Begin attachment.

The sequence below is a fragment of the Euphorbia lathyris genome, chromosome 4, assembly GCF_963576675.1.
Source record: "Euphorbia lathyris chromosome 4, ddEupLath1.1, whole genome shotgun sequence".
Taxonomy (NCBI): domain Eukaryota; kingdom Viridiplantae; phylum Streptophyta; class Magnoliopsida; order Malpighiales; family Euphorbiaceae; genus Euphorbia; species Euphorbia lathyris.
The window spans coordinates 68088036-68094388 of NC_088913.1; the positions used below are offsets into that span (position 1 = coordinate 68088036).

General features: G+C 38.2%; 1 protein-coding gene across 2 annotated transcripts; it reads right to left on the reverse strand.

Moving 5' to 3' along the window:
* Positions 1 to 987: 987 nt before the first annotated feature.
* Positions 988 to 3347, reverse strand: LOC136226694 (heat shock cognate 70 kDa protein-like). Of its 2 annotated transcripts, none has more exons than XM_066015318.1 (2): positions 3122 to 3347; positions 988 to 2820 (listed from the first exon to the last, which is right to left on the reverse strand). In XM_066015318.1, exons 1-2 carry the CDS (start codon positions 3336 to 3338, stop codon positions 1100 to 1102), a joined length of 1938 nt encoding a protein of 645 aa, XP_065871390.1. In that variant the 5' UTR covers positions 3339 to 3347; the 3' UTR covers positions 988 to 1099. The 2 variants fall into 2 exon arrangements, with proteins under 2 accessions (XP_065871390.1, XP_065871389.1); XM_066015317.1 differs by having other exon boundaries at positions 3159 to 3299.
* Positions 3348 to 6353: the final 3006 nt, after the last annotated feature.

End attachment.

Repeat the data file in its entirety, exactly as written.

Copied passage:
The sequence below is a fragment of the Euphorbia lathyris genome, chromosome 4, assembly GCF_963576675.1.
Source record: "Euphorbia lathyris chromosome 4, ddEupLath1.1, whole genome shotgun sequence".
Taxonomy (NCBI): domain Eukaryota; kingdom Viridiplantae; phylum Streptophyta; class Magnoliopsida; order Malpighiales; family Euphorbiaceae; genus Euphorbia; species Euphorbia lathyris.
The window spans coordinates 68088036-68094388 of NC_088913.1; the positions used below are offsets into that span (position 1 = coordinate 68088036).

General features: G+C 38.2%; 1 protein-coding gene across 2 annotated transcripts; it reads right to left on the reverse strand.

Moving 5' to 3' along the window:
* Positions 1 to 987: 987 nt before the first annotated feature.
* Positions 988 to 3347, reverse strand: LOC136226694 (heat shock cognate 70 kDa protein-like). Of its 2 annotated transcripts, none has more exons than XM_066015318.1 (2): positions 3122 to 3347; positions 988 to 2820 (listed from the first exon to the last, which is right to left on the reverse strand). In XM_066015318.1, exons 1-2 carry the CDS (start codon positions 3336 to 3338, stop codon positions 1100 to 1102), a joined length of 1938 nt encoding a protein of 645 aa, XP_065871390.1. In that variant the 5' UTR covers positions 3339 to 3347; the 3' UTR covers positions 988 to 1099. The 2 variants fall into 2 exon arrangements, with proteins under 2 accessions (XP_065871390.1, XP_065871389.1); XM_066015317.1 differs by having other exon boundaries at positions 3159 to 3299.
* Positions 3348 to 6353: the final 3006 nt, after the last annotated feature.